So, personal income for April, released this morning, rose at a slower pace vs March, and slower than economists' expected. Personal spending's rate of change slowed month-on-month a bit as well, however, it came in .2% higher than expectations. But of course the price index is what everyone's keying on this morning!
Headline PCE (personal consumption expenditures) inflation rose 0.2% on the month, 6.3% year-on-year, expectations were for 0.3% and 6.3% respectively. Core (ex food and energy) rose 0.3% on the month (same as March, and as expected), 4.9% year-on-year (down .3% vs March and as expected).
As we've expressed ad nauseum we see higher inflation as structural phenomena going forward, but a cooling in terms of rate of change was/remains likely in the offing.
Inflation swap rates (market-based expectations) have certainly been sending that signal.
2, 5 and 10-year inflation swaps:
"PCE is most weighted to healthcare and Medicare and Medicaid reimbursement rates, artificially depressed, make up most of that. That is why I believe the CPI is a much better measure of inflation, more properly weighted to housing and measures healthcare via out of pocket costs but since the PCE is always lower, it is a convenient stat for the Federal Reserve to pick instead. Anyway, the rate of change is slowing as speculated here for months but the real question is to what rate does it eventually settle out at. I expect it to be 4-5% by year end, nowhere near the pre covid pace of 1.5-2%."
There's more to cover, but will leave that for our economic update, which will likely hit your inbox later today.
Asian equities rallied overnight, with 14 of the 16 markets we track closing higher.
Europe's green this morning as well, with 16 of the 19 bourses we follow trading up as I type.
US stocks are higher to start the day: Dow up 98 points (0.30%), SP500 up 0.84%, SP500 Equal Weight up 0.84%, Nasdaq 100 up 1.37%, Nasdaq Comp up 1.35%, Russell 2000 up 0.80%.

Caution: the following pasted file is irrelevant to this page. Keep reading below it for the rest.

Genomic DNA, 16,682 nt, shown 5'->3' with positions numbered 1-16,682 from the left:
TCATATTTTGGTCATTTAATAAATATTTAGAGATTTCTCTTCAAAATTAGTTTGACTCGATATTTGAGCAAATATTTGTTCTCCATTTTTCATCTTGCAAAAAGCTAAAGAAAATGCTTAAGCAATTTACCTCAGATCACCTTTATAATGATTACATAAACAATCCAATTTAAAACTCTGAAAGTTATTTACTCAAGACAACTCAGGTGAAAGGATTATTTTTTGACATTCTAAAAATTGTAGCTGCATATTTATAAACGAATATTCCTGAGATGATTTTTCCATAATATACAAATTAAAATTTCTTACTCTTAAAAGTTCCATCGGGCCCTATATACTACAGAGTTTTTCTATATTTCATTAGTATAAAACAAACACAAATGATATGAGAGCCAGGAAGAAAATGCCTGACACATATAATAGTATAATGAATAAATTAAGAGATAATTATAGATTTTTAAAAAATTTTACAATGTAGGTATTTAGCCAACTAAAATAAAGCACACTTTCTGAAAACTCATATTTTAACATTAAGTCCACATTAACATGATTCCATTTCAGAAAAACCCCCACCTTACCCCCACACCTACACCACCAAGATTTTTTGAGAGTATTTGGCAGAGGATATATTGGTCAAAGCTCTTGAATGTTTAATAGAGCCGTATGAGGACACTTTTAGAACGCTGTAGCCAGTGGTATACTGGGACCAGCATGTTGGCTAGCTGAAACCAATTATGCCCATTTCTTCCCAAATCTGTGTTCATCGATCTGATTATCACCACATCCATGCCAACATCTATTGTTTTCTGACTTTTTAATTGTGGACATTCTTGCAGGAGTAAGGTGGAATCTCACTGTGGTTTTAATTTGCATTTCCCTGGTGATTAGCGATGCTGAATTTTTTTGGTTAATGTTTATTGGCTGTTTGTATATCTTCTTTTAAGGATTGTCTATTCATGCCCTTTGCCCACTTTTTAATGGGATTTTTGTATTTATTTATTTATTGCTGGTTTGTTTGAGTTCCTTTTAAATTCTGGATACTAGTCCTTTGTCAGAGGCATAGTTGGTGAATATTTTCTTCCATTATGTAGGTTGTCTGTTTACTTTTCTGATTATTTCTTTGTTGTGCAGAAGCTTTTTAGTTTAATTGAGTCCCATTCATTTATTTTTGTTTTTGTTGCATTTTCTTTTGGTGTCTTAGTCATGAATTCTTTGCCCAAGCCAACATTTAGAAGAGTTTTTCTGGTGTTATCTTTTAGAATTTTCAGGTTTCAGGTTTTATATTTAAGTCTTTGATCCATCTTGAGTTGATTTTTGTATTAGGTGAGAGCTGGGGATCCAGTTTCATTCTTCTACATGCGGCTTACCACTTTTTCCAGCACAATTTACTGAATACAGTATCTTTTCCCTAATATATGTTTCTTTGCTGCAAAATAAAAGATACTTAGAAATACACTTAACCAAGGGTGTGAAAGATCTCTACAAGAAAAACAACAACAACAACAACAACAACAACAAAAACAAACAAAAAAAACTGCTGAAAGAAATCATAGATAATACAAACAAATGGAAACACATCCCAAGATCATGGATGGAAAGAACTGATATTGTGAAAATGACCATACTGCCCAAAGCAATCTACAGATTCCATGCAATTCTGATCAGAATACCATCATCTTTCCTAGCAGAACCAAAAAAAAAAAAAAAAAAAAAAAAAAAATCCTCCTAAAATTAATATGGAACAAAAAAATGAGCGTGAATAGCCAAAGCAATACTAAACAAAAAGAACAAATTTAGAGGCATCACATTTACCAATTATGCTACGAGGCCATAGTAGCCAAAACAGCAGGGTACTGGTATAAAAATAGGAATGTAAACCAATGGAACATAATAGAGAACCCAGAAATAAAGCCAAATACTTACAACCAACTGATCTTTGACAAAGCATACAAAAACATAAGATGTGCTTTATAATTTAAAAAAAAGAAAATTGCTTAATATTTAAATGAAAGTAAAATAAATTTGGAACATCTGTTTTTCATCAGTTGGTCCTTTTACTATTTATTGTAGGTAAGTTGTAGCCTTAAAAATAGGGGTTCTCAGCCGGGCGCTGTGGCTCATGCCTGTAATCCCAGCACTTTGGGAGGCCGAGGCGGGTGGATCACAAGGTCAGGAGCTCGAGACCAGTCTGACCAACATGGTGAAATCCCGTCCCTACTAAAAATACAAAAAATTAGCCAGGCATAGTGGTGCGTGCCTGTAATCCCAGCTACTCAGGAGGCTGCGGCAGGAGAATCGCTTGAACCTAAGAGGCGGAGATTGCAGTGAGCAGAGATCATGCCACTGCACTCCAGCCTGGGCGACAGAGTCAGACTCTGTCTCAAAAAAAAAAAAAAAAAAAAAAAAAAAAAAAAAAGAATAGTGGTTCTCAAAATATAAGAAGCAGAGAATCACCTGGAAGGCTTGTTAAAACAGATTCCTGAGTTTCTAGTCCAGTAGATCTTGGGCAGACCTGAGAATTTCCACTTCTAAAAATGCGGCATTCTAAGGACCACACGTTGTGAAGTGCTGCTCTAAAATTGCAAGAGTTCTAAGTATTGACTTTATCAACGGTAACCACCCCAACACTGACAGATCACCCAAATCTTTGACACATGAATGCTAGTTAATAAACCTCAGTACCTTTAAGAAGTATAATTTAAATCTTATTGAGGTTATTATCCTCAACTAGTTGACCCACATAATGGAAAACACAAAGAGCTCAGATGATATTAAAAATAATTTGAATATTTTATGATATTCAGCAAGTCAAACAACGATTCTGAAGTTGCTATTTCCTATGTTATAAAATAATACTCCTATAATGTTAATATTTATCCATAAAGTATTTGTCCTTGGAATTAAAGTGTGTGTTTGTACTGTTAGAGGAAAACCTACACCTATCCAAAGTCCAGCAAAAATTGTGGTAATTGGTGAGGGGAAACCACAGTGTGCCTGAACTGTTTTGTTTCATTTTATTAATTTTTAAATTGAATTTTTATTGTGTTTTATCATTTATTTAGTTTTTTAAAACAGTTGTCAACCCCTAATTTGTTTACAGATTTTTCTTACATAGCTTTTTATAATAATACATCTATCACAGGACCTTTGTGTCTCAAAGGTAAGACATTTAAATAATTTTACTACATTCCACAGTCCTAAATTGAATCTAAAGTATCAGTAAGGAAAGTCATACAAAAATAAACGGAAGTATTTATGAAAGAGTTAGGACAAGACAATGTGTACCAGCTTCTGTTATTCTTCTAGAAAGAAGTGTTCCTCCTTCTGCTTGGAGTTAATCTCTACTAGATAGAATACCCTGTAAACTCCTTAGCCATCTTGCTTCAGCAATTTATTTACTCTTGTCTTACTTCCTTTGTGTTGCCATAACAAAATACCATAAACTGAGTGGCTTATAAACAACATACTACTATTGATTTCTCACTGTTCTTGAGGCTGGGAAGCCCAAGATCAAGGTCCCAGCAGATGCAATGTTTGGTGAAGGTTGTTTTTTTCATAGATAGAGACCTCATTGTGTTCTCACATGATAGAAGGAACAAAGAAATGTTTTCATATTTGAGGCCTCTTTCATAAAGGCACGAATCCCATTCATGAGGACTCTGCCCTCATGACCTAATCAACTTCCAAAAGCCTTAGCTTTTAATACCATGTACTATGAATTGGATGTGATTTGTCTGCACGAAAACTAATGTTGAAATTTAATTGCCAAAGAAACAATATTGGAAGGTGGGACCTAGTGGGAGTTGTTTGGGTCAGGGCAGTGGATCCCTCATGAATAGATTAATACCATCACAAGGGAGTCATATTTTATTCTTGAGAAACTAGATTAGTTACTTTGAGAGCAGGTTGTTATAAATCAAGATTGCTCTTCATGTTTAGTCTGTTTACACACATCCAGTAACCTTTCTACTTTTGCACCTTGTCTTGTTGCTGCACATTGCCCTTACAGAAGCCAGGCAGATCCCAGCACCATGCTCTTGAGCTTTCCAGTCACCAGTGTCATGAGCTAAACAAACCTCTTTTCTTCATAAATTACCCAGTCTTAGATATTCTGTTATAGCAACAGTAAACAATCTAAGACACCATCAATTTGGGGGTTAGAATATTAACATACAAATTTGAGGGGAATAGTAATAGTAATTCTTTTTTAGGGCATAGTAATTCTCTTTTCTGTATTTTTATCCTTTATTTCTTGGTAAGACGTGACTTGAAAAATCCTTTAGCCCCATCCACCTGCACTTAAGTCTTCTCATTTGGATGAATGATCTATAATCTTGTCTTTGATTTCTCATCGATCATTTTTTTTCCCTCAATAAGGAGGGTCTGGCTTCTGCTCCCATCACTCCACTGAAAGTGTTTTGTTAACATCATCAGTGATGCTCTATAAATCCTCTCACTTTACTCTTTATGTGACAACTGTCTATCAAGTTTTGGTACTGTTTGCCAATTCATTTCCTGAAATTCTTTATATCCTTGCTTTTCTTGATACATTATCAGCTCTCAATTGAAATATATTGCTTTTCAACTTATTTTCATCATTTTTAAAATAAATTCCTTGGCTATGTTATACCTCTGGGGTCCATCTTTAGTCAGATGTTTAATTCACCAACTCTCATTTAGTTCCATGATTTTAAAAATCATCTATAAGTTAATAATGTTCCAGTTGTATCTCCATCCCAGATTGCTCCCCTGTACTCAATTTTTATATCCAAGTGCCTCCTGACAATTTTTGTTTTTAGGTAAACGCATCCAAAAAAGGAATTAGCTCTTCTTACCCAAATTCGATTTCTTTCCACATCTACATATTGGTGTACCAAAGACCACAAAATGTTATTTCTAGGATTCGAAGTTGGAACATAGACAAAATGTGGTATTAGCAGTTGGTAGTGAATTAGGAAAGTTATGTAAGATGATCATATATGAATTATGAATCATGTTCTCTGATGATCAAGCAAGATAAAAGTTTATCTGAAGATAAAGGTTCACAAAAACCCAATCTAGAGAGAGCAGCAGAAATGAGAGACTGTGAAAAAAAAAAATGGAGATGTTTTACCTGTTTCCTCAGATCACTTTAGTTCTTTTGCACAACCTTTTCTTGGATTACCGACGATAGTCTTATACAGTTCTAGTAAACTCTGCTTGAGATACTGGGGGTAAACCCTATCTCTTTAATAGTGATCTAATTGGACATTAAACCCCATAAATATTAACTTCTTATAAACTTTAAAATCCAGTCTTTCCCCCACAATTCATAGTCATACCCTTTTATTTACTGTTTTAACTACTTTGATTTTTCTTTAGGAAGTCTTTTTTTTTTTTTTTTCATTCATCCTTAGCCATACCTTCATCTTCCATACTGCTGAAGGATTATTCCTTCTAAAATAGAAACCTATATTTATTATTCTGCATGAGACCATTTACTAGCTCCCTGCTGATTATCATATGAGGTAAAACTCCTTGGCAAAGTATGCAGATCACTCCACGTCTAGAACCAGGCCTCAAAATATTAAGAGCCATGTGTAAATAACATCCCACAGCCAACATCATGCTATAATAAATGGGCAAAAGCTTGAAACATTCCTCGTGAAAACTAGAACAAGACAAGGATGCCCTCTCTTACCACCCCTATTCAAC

The VIX sits at 26.74, down 2.76%.
Oil futures are down 0.03%, gold's up 0.32%, silver's up 1.43%, copper futures are up 0.89% and the ag complex (DBA) is up 0.40%.
The 10-year treasury is up (yield down) and the dollar is down 0.15%.
Among our 38 core positions (excluding cash and short-term bond ETF), 31 -- led by Dutch Bros, Albemarle, AMD, SOXX (semiconductor ETF) and MP Materials -- are in the green so far this morning. The losers are being led lower by solar stocks, carbon credits, energy stocks, utility and healthcare stocks.
Goodhart and Pradhan's enlightening book The Great Demographic Reversal makes the structural inflation case from a demographic angle:
"...our highest conviction view is that the world will increasingly shift from a deflationary bias to one in which there is a major inflationary bias. Why? Put simply, improvements in the dependency ratio are deflationary, since workers produce more than they consume (otherwise it would not be profitable to employ them in the first place), while dependents consume but do not produce. The sharp worsening in the dependency ratios around the world means that dependents who consume but do not produce will outweigh the deflationary workers. The inevitable result will be inflation."
Have a great day!